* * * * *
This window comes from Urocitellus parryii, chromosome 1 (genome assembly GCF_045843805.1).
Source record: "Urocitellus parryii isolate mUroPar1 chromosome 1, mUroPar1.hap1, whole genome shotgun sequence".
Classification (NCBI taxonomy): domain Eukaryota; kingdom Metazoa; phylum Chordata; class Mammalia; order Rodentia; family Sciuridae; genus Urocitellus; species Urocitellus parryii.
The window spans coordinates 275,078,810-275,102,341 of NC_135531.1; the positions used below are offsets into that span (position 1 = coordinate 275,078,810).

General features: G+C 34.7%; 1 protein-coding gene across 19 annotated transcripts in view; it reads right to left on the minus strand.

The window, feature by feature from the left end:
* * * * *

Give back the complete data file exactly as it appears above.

This window comes from Urocitellus parryii, chromosome 1 (genome assembly GCF_045843805.1).
Source record: "Urocitellus parryii isolate mUroPar1 chromosome 1, mUroPar1.hap1, whole genome shotgun sequence".
Classification (NCBI taxonomy): domain Eukaryota; kingdom Metazoa; phylum Chordata; class Mammalia; order Rodentia; family Sciuridae; genus Urocitellus; species Urocitellus parryii.
The window spans coordinates 275,078,810-275,102,341 of NC_135531.1; the positions used below are offsets into that span (position 1 = coordinate 275,078,810).

General features: G+C 34.7%; 1 protein-coding gene across 19 annotated transcripts in view; it reads right to left on the minus strand.

The window, feature by feature from the left end: